Data Management and Cyberinfrastructure (DMAC) Subsystem and Tools Built on IOOS Data:

  • SAVE THE DATE! 2022 IOOS DMAC Meeting - June 14-16, 2022: We are pleased to announce that the 2022 DMAC Meeting will take place virtually on the afternoons (1:00 - 5:00 PM ET) from Tuesday, June 14 through Thursday, June 16. Please save these dates in your calendars.  We will reach out for agenda input for presentation and breakout discussion topics soon. Further information on event logistics will be coming out soon as well. Questions or suggestions about the agenda should go to

    • QARTOD 2022-2026 Project Plan: The QARTOD 2022-2026 project plan update is in the final stages of completion. After a series of reviews, a total of 273 comments have been logged in an adjudication matrix and addressed. We are grateful to all reviewers for their thoughts and time, thank you very much! The plan describes our intentions to expand the scope of QARTOD. We’ll now include QA/QC documents that impact the quality of timely data dissemination, make the project more relevant to a broader range of communities. Contact to obtain a copy of the draft plan.

    • Ocean Best Practice System Update: The OBPS has announced the Ocean Practices Workshop VI will take place virtually with plenaries 5, 6, and 19 October 2022 (each three hours long). Working Group sessions will meet in between, at times of their own choosing. The workshop will cover a broad range of topics proposed and selected by session leads and workshop coordinators. For the plenaries, there are two general themes: 1) Guiding technology evolution and use, and 2) Capacity development/sharing, with an emphasis on developing countries.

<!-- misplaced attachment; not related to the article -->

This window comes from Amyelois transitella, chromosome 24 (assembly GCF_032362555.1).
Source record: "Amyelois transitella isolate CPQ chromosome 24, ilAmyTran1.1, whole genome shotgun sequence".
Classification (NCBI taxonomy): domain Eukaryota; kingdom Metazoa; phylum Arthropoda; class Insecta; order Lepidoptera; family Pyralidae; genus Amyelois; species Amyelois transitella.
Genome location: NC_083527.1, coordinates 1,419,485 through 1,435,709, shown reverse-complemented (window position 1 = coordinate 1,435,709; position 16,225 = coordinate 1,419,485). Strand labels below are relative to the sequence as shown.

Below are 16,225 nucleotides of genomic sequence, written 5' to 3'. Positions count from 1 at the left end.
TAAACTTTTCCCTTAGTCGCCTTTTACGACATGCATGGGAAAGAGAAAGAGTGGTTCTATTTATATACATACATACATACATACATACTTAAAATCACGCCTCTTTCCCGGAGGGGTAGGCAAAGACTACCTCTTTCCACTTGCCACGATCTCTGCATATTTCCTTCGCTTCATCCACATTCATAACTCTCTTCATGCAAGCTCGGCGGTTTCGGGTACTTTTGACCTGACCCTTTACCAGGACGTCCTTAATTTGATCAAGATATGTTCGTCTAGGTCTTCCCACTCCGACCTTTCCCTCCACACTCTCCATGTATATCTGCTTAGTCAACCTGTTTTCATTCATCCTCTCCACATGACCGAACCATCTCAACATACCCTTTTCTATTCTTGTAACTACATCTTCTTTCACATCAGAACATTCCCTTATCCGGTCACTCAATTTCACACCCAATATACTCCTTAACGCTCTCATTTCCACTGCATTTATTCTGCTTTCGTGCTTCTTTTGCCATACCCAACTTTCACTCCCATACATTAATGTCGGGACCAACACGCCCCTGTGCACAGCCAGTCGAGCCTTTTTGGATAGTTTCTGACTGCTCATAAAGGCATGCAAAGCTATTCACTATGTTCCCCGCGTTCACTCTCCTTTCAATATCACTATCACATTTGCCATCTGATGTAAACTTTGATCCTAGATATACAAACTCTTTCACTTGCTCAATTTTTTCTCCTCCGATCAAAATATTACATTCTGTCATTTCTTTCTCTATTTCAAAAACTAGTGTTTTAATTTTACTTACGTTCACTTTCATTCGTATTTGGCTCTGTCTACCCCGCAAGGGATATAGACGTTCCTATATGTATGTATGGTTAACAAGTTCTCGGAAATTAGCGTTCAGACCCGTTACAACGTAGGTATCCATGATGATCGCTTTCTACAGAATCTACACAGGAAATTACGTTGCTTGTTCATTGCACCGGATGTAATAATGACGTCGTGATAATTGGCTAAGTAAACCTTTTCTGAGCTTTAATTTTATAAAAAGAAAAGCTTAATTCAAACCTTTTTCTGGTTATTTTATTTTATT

Modeling and Analysis Subsystem:   

  • No update.

Around the Regions:

  • NANOOS Community Workshop materials online: For those of you who were unable to attend or participants who want a recap, NANOOS has uploaded videos of the virtual workshop proceedings. Included are three NANOOS app use-case presentations on Tuna Fishers, Tsunami Evacuation, and Boaters, plus an overview and key take-aways by Executive Director Jan Newton. Workshop discussions focused on how to improve the system and increase visibility of NANOOS across the PNW. Click here for more information.
  • HABscope Observations Hit Record: With a Karenia brevis bloom persisting in parts of the Southwest Florida coast for nearly all of 2021 — and even affecting parts of the Florida Panhandle in the fall — the GCOOS HABscope volunteers played the most important role in supporting the Red Tide Respiratory Forecast. Volunteers collected more than 5,400 water sample videos and uploaded them to the Forecast system. Samples came from 89 different sites. Read more here. 
  • CA IOOS MPA Work Contributing to Decadal Assessment: CeNCOOS, together with our partners at SCCOOS and UCSC, is finishing up a two-year effort to integrate, standardize, and visualize ecological and environmental data in California’s Marine Protected Areas (MPAs) to facilitate MPA research and assessments. The first MPA Decadal Management Review this year aims to assess how well the MPA network is meeting its goals. The CeNCOOS team’s work directly contributes to this review. The final report for the project, “Integrated ocean observing systems for assessing marine protected areas across California”, was published in January 2022, and the California MPA Dashboard is scheduled for public launch this summer.
  • Improving Predictions of Ala Wai Canal Bacteria: Recently published research led by University of Hawaiʻi (UH) at Mānoa scientists highlights the potential for using oceanographic sensors, including those maintained by the Pacific Islands Ocean Observing System (PacIOOS), to make accurate predictions of Vibrio vulnificus, an infectious bacterium, in the Ala Wai Canal in Waikīkī, Hawaiʻi. By assessing rainfall, water temperature, dissolved nutrients, and organic matter the team now has the ability to forecast potential spikes in levels of the bacteria. Read more here.

Diversity, Equity, Inclusion, Accessibility:

  • Increasing Local Resilience: GCOOS Board Member Renee Collini was recently featured as part of a “Women of SeaGrant” series. Collini is a Coastal Climate Resilience Specialist with Mississippi-Alabama Sea Grant Consortium, Florida Sea Grant and Mississippi State University. She leads the Program for Local Adaptation to Climate Effects: Sea-Level Rise (PLACE: SLR), which spans coastal Mississippi, Alabama and northwest Florida. Read more here.